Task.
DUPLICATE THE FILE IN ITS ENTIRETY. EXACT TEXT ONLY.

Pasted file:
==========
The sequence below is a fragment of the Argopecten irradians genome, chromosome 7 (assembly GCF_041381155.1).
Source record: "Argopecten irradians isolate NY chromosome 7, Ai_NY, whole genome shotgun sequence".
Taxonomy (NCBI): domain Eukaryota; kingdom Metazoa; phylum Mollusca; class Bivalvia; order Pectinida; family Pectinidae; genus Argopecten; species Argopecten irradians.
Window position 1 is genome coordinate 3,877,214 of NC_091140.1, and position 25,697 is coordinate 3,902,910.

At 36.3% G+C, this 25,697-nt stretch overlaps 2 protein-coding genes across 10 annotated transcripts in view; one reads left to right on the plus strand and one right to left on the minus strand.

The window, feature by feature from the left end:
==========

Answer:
The sequence below is a fragment of the Argopecten irradians genome, chromosome 7 (assembly GCF_041381155.1).
Source record: "Argopecten irradians isolate NY chromosome 7, Ai_NY, whole genome shotgun sequence".
Taxonomy (NCBI): domain Eukaryota; kingdom Metazoa; phylum Mollusca; class Bivalvia; order Pectinida; family Pectinidae; genus Argopecten; species Argopecten irradians.
Window position 1 is genome coordinate 3,877,214 of NC_091140.1, and position 25,697 is coordinate 3,902,910.

At 36.3% G+C, this 25,697-nt stretch overlaps 2 protein-coding genes across 10 annotated transcripts in view; one reads left to right on the plus strand and one right to left on the minus strand.

The window, feature by feature from the left end: